How to understand weight variables in statistical analyses
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How can you specify weights for a statistical analysis? Hmmm, that’s a “weighty” question! Many people on discussion forums ask “What is a weight variable?” and “How do you choose a weight for each observation?” This article gives a brief overview of weight variables in statistics and includes examples of how weights are used in SAS.
Different kinds of weight variables
One source of confusion is that different areas of statistics use weights in different ways. All weights are not created equal! The weights in survey statistics have a different interpretation from the weights in a weighted least squares regression.
Let’s start with a basic definition.
A weight variable provides a value (the weight) for each observation in a data set.
The i_th weight value, w_{i}, is the weight for the i_th observation.
For most applications, a valid weight is nonnegative. A zero weight usually means that you want to exclude the observation from the analysis. Observations that have relatively large weights have more influence in the analysis than observations that have smaller weights. An unweighted analysis is the same as a weighted analysis in which all weights are 1.
There are several kinds of weight variables in statistics. At the 2007 Joint Statistical Meetings in Denver, I discussed weighted statistical graphics for two kinds of statistical weights: survey weights and regression weights. An audience member informed me that STATA software provides four definitions of weight variables, as follows:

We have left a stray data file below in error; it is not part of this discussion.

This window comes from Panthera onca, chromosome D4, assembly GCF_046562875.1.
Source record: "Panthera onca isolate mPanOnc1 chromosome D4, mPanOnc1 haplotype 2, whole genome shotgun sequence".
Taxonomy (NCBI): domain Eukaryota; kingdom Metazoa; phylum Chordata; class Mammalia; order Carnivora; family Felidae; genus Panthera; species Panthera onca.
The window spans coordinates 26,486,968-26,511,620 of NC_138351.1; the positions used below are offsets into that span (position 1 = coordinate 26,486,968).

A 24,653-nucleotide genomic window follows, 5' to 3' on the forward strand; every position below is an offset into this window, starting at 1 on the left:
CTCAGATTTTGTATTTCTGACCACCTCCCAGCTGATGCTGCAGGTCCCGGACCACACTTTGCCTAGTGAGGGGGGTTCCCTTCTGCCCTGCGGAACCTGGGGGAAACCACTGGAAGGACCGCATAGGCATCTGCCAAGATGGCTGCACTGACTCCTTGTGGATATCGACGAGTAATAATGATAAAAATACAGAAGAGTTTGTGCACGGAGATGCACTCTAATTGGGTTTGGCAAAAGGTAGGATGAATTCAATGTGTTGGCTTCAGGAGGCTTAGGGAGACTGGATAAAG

- Frequency weights: A frequency variable specifies that each observation is repeated multiple times. Each frequency value is a nonnegative integer.
- Survey weights: Survey weights (also called sampling weights or probability weights) indicate that an observation in a survey represents a certain number of people in a finite population. Survey
weights are often the reciprocals of the selection probabilities for the survey design. - Analytical weights: An analytical weight (sometimes called an inverse variance weight or a regression weight) specifies that the i_th observation comes from a sub-population with variance σ^{2}/w_{i}, where σ^{2} is a common variance and w_{i} is the weight of the i_th observation. These weights are used in multivariate statistics and in a meta-analyses where each “observation” is actually the mean of a sample.